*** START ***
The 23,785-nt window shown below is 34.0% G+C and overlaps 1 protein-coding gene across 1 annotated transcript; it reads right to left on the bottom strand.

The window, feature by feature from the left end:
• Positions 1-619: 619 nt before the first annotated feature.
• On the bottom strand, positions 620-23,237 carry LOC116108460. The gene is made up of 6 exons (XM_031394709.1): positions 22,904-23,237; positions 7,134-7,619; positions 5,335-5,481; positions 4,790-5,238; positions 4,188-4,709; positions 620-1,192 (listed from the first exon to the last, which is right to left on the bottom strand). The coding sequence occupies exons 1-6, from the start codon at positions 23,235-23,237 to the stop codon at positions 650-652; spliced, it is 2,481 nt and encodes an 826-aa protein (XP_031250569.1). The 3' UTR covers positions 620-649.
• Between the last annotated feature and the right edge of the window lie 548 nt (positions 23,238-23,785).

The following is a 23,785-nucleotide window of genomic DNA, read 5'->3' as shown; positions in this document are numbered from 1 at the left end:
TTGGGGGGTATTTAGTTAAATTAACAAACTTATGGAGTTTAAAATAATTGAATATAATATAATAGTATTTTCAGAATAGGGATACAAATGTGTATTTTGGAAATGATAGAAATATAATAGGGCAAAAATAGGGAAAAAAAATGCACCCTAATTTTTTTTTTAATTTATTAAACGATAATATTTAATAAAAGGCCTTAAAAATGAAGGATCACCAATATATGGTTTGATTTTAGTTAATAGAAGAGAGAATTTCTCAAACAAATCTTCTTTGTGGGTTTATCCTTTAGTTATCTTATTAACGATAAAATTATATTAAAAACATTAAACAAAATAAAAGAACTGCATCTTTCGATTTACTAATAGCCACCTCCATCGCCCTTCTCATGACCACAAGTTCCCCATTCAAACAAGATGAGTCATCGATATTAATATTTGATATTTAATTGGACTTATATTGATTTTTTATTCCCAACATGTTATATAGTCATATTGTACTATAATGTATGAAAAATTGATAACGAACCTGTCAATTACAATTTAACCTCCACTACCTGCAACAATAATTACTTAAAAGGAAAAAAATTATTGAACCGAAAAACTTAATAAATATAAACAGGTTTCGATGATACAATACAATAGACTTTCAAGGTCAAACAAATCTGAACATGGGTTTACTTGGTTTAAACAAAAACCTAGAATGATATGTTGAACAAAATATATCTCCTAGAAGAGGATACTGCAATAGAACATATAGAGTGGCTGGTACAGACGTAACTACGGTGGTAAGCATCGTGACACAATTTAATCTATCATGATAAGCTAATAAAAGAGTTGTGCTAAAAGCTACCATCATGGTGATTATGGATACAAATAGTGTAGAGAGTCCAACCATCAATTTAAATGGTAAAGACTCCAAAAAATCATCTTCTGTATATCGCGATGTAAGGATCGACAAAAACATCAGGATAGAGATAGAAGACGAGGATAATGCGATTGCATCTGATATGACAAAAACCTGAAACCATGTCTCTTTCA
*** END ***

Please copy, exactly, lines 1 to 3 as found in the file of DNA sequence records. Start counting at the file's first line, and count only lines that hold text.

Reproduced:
The 23,785-nt window shown below is 34.0% G+C and overlaps 1 protein-coding gene across 1 annotated transcript; it reads right to left on the bottom strand.

The window, feature by feature from the left end:
• Positions 1-619: 619 nt before the first annotated feature.